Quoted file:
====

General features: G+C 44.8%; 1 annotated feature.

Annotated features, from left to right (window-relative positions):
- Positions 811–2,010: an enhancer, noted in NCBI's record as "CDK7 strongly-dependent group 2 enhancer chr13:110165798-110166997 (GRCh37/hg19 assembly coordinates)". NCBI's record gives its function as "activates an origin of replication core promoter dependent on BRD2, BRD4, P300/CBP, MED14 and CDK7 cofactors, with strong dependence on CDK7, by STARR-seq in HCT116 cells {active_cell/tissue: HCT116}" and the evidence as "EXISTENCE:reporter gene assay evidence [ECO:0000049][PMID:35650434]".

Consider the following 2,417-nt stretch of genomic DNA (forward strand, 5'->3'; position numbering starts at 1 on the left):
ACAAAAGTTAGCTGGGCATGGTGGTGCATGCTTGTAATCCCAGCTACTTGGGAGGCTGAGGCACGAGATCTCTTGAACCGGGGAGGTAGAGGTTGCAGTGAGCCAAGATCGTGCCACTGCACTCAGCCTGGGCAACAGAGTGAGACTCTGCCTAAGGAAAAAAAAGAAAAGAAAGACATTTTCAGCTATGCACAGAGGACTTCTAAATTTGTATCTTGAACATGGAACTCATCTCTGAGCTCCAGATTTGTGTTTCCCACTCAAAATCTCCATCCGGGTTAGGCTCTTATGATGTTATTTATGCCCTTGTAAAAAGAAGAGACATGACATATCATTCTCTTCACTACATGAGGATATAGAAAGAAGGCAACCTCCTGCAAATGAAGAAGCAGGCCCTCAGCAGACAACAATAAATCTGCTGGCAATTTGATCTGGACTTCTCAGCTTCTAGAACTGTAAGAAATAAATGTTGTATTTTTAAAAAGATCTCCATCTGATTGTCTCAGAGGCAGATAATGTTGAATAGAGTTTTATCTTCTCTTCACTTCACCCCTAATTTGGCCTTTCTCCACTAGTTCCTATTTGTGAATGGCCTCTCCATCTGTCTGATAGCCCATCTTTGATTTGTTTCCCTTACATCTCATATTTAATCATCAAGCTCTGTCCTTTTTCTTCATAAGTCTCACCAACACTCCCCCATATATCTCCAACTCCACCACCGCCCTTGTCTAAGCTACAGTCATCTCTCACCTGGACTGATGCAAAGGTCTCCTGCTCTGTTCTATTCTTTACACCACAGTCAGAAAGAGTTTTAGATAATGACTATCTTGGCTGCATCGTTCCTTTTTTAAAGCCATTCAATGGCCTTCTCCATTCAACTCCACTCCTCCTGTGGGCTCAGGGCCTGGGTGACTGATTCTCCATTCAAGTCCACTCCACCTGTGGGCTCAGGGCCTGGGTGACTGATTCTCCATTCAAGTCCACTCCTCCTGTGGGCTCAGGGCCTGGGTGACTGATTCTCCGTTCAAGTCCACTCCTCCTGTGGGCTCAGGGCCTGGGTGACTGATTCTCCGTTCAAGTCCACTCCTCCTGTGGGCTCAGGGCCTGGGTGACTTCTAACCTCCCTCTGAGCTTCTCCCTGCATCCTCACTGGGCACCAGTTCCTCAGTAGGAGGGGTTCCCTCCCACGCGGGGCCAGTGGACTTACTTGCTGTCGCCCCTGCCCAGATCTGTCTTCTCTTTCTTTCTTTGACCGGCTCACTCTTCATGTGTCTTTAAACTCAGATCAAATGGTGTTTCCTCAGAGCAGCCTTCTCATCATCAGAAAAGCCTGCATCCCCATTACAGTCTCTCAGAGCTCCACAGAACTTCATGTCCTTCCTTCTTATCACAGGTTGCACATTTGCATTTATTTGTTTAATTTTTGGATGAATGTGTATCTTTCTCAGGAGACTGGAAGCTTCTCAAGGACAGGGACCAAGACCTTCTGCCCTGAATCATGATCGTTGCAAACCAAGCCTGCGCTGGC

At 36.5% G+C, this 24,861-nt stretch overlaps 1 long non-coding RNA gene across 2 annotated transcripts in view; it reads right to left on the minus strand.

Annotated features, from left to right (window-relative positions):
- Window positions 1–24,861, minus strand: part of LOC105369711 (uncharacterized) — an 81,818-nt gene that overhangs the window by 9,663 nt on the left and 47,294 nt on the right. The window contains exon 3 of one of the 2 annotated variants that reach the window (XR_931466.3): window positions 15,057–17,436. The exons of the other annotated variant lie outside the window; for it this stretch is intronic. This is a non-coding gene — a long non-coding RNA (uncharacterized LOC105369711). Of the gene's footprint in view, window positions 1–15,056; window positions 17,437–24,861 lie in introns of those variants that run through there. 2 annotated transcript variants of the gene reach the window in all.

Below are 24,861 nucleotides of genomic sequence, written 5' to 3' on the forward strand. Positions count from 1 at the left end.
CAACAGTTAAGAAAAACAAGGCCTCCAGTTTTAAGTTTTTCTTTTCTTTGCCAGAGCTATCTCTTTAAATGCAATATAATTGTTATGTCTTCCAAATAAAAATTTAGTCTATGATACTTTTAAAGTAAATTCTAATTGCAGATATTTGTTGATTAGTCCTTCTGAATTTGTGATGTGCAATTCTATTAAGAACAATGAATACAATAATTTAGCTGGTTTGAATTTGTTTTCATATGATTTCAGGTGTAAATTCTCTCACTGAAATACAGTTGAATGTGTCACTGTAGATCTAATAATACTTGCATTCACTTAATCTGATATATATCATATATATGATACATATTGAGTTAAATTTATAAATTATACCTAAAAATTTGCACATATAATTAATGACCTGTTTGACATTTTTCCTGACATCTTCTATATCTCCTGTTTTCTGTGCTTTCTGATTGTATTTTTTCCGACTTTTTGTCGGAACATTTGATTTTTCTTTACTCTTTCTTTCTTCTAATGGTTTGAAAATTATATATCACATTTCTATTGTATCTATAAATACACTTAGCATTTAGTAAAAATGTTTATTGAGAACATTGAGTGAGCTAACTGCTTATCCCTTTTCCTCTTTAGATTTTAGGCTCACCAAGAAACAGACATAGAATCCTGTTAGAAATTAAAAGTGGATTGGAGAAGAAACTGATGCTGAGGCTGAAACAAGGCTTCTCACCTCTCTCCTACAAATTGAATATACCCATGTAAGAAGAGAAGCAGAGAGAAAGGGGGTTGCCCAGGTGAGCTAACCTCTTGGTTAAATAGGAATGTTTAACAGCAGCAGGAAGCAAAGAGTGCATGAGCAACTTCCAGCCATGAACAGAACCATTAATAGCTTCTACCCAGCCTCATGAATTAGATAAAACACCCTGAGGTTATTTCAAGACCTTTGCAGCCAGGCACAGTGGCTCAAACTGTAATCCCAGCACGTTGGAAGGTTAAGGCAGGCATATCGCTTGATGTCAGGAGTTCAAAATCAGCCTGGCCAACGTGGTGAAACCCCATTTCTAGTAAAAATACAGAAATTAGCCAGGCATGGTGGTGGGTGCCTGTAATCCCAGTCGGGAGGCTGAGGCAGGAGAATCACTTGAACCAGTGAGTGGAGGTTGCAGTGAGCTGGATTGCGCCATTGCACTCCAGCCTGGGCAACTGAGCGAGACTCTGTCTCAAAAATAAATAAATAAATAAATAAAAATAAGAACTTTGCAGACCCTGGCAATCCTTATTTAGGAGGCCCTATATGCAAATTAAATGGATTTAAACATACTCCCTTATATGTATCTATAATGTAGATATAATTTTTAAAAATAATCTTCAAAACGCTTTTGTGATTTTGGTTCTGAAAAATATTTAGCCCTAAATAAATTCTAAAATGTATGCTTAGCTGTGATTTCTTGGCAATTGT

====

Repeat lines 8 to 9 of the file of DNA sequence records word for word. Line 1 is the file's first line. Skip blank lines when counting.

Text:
- Window positions 1–24,861, minus strand: part of LOC105369711 (uncharacterized) — an 81,818-nt gene that overhangs the window by 9,663 nt on the left and 47,294 nt on the right. The window contains exon 3 of one of the 2 annotated variants that reach the window (XR_931466.3): window positions 15,057–17,436. The exons of the other annotated variant lie outside the window; for it this stretch is intronic. This is a non-coding gene — a long non-coding RNA (uncharacterized LOC105369711). Of the gene's footprint in view, window positions 1–15,056; window positions 17,437–24,861 lie in introns of those variants that run through there. 2 annotated transcript variants of the gene reach the window in all.

Below are 24,861 nucleotides of genomic sequence, written 5' to 3' on the forward strand. Positions count from 1 at the left end.